Nothing has been proven and no one has gone to court. Nevertheless, a solid private bank like Wegelin, founded in 1741, can be driven to the point of surrender by the mere announcement of lawsuits, investigations, IRS penalties and criminal charges, and without a court ruling or proof of crime. Furthermore, the US froze Wegelin´s US dollar remittances in the US. Few international banks can live without the capacity of making and receiving USD-denominated payments. Many of Wegelin´s institutional clients, out of fear of frozen USD assets, or out of concern that they would be left out of USD foreign exchange transactions, were leaving the bank in droves.

In response, Wegelin decided to split off the non-US business and sold that part of Wegelin to Raiffeisen Group. US clients remain in Wegelin. Their names are not being handed over to the US. Wegelin is going to fight in court. Hopefully, rule of law will exist there, in the realm of US courts. We shall see.

But there are other questions that are hard to neglect: Is this really about tax dodgers? Is this really about fighting crime? Or, are their other agendas?


Source: AMECO database, UBS WMR

The diagram above depicts the long-term solvency positions of European countries. It is easy to recognize that Luxembourg and Switzerland stand apart from the rest. Frankly, I expect that as long as the debt and deficits in the countries around Switzerland, in America and the UK, continue to grow, the pressure on Switzerland will continue to grow as well.

Switzerland, in 2011, has again had a budget and trade surplus. Switzerland allows its people a say in political decisions via its system of direct democracy. It stands for sovereignty, for independence, for freedom, and for privacy. Switzerland, in the midst of insolvent OECD countries, in the midst of social unrest and unprecedented debt elsewhere, stands out like a sore thumb.

The Essence of Privacy
Anyone who understands anything about wealth preservation and asset protection also understands the importance of privacy. It is primarily privacy that protects you from the intrusions of frivolous lawsuits, greedy attorneys and other predators. Asset protection laws and structures are only the second line of defense. A good asset protection plan should aim at first avoiding, or at least minimizing, exposure and visibility.

What this DOES NOT mean is that you must break any laws. To the contrary, we recommend doing your offshore planning compliantly. However, in reading the newspapers, one could come to the conclusion that privacy is criminal. It is not. Governments around the world are running into fiscal problems, particularly the governments of Germany, the United Kingdom and America. Thus, they are setting off on an aggressive hunt for tax money, increasingly employing methods that are at the limit, if not beyond, legality.

When your government acts ‘above the law´, it is time for serious planning. In the absence of rule of law, the most fundamental prerequisite of a functioning free country is undermined. At that stage, protecting your freedom and your property within that country becomes a gamble. Privacy and property are in jeopardy and need to be protected OUTSIDE of your country.

Key Principles of Offshore Privacy
This is the point where you enter the realm of offshore (i.e. international) wealth management and tax planning. A few principles in this context must be understood by all of our Mountaineers, no matter which jurisdiction they come from:

• Safekeeping and investing assets offshore - in other words, outside of the borders of your country - per se is NOT illegal. What may be required though is regular reporting of those assets, depending on where and how your assets are deposited and managed abroad. Not declaring assets held overseas is what can get you into trouble.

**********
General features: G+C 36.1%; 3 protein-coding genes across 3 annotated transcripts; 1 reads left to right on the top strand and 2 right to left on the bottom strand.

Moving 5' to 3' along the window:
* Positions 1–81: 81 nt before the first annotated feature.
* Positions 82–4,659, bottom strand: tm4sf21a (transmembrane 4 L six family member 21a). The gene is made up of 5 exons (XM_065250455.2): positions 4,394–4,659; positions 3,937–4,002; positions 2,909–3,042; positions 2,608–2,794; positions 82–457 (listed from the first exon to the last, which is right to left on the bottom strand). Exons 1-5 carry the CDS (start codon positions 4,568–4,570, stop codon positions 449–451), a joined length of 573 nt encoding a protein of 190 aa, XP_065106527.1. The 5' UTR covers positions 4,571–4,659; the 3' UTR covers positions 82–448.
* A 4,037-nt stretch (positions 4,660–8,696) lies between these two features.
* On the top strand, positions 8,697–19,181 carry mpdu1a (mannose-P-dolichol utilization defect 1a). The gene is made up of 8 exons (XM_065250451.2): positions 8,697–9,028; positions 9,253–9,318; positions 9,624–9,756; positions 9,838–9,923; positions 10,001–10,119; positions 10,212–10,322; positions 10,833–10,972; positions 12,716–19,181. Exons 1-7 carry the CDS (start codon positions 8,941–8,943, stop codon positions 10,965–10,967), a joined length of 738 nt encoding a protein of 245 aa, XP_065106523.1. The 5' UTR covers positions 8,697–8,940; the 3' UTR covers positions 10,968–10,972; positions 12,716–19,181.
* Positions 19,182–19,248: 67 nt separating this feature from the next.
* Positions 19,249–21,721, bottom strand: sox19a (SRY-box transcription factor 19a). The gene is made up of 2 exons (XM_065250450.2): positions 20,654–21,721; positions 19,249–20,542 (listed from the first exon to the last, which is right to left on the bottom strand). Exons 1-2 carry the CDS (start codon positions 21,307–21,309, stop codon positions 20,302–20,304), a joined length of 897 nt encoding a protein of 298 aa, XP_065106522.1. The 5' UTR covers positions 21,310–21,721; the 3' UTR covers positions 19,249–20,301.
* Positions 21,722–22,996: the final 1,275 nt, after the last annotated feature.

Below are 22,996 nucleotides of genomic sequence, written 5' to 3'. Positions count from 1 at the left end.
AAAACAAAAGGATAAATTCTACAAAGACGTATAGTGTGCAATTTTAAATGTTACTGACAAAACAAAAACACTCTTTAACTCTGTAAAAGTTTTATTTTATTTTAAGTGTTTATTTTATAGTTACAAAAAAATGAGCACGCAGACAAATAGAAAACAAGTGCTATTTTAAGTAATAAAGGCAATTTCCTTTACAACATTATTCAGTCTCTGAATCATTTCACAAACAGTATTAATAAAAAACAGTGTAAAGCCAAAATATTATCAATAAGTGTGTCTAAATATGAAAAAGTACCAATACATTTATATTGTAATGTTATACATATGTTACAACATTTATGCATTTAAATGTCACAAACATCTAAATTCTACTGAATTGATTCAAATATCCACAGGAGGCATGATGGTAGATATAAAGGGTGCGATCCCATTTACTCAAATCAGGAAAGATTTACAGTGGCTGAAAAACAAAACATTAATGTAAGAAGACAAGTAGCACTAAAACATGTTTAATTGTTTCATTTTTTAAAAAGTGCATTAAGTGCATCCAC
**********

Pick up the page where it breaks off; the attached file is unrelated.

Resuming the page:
• Making ‘offshore´ (i.e. international) arrangements for the deposit and management of your assets does not mean that you can thereby leave the tax rules of your country of residence behind. They will generally apply elsewhere, too. Therefore, one should aim at implementing an offshore plan that achieves asset protection and privacy in compliance with the rules of one´s country of residence.
• The purpose of privacy is to protect the well-being and fortune of you and your family. Privacy does not necessarily require a numbered account though. It starts with your going about your affairs ‘quietly´, particularly in jurisdictions with a high level of litigation. It is important to keep a low profile if interested in avoiding unnecessary risk exposure.
• Privacy amongst tax authorities within a country that is fiscally bankrupt will generally not exist. Countries like those mentioned earlier have given up such privacy protection long ago. Banks, accountants, and other financial professionals have, to a large degree, become tax agents. The transparent citizen has become the norm. This has become a fact of life already, or will be the common denominator across indebted countries in the near future.

Can Americans Still Own Swiss Bank Accounts?
The answer is a clear and simple yes. Don´t let anyone tell you otherwise. Nevertheless, the question is justified. In fact, and unfortunately, I know of several additional Swiss banks that have now decided to no longer accept American clients. Some of them will even send American clients away, whether those clients declared their account in their tax returns or not.

However, there are several good banks, asset managers and insurance companies that do accept American clients. As part of that group, we at BFI Wealth Management work with American clients, and will continue to do so. We help Americans open bank accounts. We manage their assets. And, we help them diversify their wealth internationally.

The reasons for our clients to work with us? Their primary objectives are safety, wealth preservation, and risk management - all kinds of risks.

Sincerely,
Your "Swiss Mountain Guide"

Frank R. Suess